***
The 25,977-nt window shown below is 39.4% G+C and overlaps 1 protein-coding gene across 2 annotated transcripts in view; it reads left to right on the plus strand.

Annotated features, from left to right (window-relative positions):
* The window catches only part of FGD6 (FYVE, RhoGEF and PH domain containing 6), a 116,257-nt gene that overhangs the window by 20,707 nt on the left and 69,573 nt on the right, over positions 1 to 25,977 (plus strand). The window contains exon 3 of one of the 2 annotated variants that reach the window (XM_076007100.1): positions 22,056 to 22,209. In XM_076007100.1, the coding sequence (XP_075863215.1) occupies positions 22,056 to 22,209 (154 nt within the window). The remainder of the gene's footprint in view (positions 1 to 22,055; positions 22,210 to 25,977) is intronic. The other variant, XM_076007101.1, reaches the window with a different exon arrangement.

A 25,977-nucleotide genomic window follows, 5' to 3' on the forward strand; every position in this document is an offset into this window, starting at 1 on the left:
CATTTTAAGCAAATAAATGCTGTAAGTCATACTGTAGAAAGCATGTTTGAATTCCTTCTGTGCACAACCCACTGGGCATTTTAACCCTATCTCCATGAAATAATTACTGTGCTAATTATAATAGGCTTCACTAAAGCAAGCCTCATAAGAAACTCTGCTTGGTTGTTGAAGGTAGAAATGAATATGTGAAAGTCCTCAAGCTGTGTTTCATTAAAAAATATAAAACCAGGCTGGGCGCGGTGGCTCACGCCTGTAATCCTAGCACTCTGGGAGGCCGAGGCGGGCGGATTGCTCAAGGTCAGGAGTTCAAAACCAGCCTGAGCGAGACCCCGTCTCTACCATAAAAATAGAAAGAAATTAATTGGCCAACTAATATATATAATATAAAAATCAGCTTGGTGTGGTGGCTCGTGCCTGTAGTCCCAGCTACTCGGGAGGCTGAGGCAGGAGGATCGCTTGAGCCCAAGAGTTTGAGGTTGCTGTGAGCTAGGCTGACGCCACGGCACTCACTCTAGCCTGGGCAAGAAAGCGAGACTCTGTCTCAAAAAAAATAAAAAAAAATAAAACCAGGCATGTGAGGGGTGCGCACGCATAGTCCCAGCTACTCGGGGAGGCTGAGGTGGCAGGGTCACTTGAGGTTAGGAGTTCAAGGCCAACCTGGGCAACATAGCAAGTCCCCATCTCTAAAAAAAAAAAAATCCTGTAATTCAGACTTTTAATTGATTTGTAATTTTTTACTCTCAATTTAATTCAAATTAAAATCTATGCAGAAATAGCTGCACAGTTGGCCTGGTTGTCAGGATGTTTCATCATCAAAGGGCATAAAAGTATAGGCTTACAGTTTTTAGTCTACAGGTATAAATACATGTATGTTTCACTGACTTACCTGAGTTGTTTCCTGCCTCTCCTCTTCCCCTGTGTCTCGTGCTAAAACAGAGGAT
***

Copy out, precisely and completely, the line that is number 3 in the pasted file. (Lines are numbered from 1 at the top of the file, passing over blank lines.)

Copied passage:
* The window catches only part of FGD6 (FYVE, RhoGEF and PH domain containing 6), a 116,257-nt gene that overhangs the window by 20,707 nt on the left and 69,573 nt on the right, over positions 1 to 25,977 (plus strand). The window contains exon 3 of one of the 2 annotated variants that reach the window (XM_076007100.1): positions 22,056 to 22,209. In XM_076007100.1, the coding sequence (XP_075863215.1) occupies positions 22,056 to 22,209 (154 nt within the window). The remainder of the gene's footprint in view (positions 1 to 22,055; positions 22,210 to 25,977) is intronic. The other variant, XM_076007101.1, reaches the window with a different exon arrangement.